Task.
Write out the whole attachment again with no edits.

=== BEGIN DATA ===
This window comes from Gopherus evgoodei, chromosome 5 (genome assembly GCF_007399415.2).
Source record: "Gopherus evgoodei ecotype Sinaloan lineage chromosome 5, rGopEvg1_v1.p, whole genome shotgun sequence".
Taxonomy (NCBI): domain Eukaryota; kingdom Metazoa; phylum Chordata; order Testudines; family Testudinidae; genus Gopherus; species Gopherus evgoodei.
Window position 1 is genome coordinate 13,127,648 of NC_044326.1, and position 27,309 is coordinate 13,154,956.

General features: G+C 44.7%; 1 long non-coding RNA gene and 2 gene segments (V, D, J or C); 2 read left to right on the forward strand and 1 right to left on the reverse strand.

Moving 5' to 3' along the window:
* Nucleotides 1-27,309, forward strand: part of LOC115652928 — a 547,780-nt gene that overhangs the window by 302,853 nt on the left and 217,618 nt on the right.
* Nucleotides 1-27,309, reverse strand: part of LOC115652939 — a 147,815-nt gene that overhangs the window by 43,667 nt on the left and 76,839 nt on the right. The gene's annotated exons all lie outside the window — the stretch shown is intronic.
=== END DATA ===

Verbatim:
This window comes from Gopherus evgoodei, chromosome 5 (genome assembly GCF_007399415.2).
Source record: "Gopherus evgoodei ecotype Sinaloan lineage chromosome 5, rGopEvg1_v1.p, whole genome shotgun sequence".
Taxonomy (NCBI): domain Eukaryota; kingdom Metazoa; phylum Chordata; order Testudines; family Testudinidae; genus Gopherus; species Gopherus evgoodei.
Window position 1 is genome coordinate 13,127,648 of NC_044326.1, and position 27,309 is coordinate 13,154,956.

General features: G+C 44.7%; 1 long non-coding RNA gene and 2 gene segments (V, D, J or C); 2 read left to right on the forward strand and 1 right to left on the reverse strand.

Moving 5' to 3' along the window:
* Nucleotides 1-27,309, forward strand: part of LOC115652928 — a 547,780-nt gene that overhangs the window by 302,853 nt on the left and 217,618 nt on the right.
* Nucleotides 1-27,309, reverse strand: part of LOC115652939 — a 147,815-nt gene that overhangs the window by 43,667 nt on the left and 76,839 nt on the right. The gene's annotated exons all lie outside the window — the stretch shown is intronic.